Utah Military Families Who Lost Loved Ones In Afghanistan React To Withdrawal Plan

LT. Kimo Bandmann of Utah with the 405 Civil Affairs Unit and part of a Provincial Reconstruction Team (PRT) looks through a rifle scope during a patrol in an area prone to ambushes January 14, 2010 in Alagehdari-ye Soltan , Afghanistan. (Photo by Spencer Platt/Getty Images)

SALT LAKE CITY, Utah — Since American troops arrived in Afghanistan, roughly 2,400 have died in the country, including 25 Utahns. Many of those military families said President Joe Biden’s plan to remove troops on the 20th anniversary of the Sept. 11 attacks brought mixed emotions.

Jennie Taylor has never shied away from speaking about how she feels, especially when it comes to military matters in Afghanistan, where her husband, Major Brent Taylor, died during his 4th deployment in 2018.

When President Biden made his announcement Wednesday, she was conflicted.

“My initial reaction, I’m not going to lie, is we’ve heard this before and we’re still there,” said Taylor. “So, I don’t know if it’s the boy who cried wolf in me thinking, okay, are we really going to leave this time?”

If all American troops will be pulled out, she’s glad for them and their families.

“Nobody wants peace on Earth more than somebody who has buried a soldier,” she said. “And at the time, my husband and so many other service members that went to war, went to war because they knew some things are worth dying for.”

However, she said she’s also worried about who will move into the region when America leaves.

“We’ve taken out some really high-ranking leadership in these terrorist groups and guess what? They keep going,” said Taylor.

Cody Towse believed in helping the Afghan people, his father said.

The Elk Ridge Army Specialist died there in 2013.

“Cody just loved the Afghan people and he was really proud to be a part of protecting them,” said his father, Jim Towse.

With America now planning on moving all troops out of Afghanistan, Towse was glad other families wouldn’t know what it felt like to lose a loved one.

“I feel relieved for the families of the soldiers that will be spared from the agony our family and thousands of families have gone through,” he said.

Like many military families, however, he’s worried for the people of Afghanistan.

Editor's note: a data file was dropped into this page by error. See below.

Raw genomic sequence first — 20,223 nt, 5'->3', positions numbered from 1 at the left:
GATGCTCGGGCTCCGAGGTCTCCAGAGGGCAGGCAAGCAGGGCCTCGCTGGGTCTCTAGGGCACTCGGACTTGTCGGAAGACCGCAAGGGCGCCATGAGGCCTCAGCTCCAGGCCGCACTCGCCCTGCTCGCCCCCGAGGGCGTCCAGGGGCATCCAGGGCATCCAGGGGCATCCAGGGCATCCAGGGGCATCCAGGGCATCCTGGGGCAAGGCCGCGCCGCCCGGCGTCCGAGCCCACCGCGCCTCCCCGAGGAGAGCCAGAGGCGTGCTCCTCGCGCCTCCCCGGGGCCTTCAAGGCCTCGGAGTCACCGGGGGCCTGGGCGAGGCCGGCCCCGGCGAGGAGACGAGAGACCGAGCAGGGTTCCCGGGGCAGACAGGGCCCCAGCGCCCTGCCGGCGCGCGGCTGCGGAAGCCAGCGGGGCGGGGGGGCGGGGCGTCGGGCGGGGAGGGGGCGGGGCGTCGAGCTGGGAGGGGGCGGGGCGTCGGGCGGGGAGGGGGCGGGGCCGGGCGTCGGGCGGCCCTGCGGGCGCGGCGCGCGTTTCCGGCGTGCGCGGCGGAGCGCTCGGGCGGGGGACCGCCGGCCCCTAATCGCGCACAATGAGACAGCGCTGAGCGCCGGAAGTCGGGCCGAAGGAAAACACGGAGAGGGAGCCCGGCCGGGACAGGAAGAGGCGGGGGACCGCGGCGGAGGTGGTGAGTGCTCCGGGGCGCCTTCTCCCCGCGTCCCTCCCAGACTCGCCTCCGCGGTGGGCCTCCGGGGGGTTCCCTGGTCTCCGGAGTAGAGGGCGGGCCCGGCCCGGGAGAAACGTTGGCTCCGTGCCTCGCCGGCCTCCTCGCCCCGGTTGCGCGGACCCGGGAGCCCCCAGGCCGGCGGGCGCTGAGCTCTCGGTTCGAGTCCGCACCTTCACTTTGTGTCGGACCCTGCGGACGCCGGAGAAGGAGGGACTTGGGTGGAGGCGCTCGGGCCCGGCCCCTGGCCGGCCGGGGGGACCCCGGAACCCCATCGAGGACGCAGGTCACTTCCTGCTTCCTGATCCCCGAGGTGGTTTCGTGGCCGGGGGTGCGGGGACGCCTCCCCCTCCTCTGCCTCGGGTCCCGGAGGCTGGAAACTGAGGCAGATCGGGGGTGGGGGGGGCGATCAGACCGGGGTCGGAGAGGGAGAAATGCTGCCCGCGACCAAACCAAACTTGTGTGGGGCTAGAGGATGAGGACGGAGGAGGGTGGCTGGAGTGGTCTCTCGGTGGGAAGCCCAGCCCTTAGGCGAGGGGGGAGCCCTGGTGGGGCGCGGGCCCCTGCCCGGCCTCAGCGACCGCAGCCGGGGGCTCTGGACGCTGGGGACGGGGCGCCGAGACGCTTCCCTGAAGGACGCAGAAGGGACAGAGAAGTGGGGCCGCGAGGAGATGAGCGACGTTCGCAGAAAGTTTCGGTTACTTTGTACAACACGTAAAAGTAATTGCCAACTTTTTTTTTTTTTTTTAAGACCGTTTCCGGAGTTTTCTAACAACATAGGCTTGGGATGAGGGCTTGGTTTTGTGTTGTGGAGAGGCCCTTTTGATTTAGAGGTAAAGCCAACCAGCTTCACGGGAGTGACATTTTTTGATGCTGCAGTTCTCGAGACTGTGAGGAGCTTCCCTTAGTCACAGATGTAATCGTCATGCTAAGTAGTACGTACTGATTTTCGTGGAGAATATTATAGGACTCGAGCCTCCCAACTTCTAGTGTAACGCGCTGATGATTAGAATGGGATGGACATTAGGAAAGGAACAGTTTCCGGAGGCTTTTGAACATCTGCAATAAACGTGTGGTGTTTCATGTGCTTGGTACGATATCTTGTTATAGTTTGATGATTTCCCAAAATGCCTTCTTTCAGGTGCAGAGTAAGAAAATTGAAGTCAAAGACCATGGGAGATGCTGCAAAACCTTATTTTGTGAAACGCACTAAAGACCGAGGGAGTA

Major Brent Taylor died during his 4th deployment in Afghanistan in 2018.
Elk Ridge Army Specialist Cody Towse died there in 2013.
Jennie Taylor felt mixed emotions when President Biden announced plans to withdrawn American troops from Afghanistan.
Grantsville native Jordan Byrd was serving as a medic when he was killed in 2010.

Jodi Steinfeldt’s nephew, Jordan Byrd from Grantsville, was killed there in 2010. He was a medic helping another soldier when he died.

Hearing President Biden’s announcement caused Steinfeldt to think about Afghanistan.

“It will always be a place for us because it’s where he died,” she said.

She expressed concern, however, about the Taliban and other terrorist organizations who may try to re-establish operations in the region when America leaves.

“We’re happy that the soldiers get to go home to their families being so far away,” said Steinfeldt. “But the other point is, I’m worried about everything we’ve done over there and what will happen to the people there that have been thankful for us being there.”

There isn’t an easy answer.

It’s even more difficult for families who lost loved ones there.

They agreed it has been a long time and America should leave at some point, but it’s tough knowing exactly when that time is.

“The question comes up a lot, if we withdraw, if things fall apart, if the world goes this way or that way, will my husband’s death have been in vain? No. Unequivocally no,” said Taylor. “No matter the outcome of this war, no matter the outcome of politics, no matter how awful the world continues to get because it does, my husband Brent Taylor never will have died in vain.”

Madison Swenson: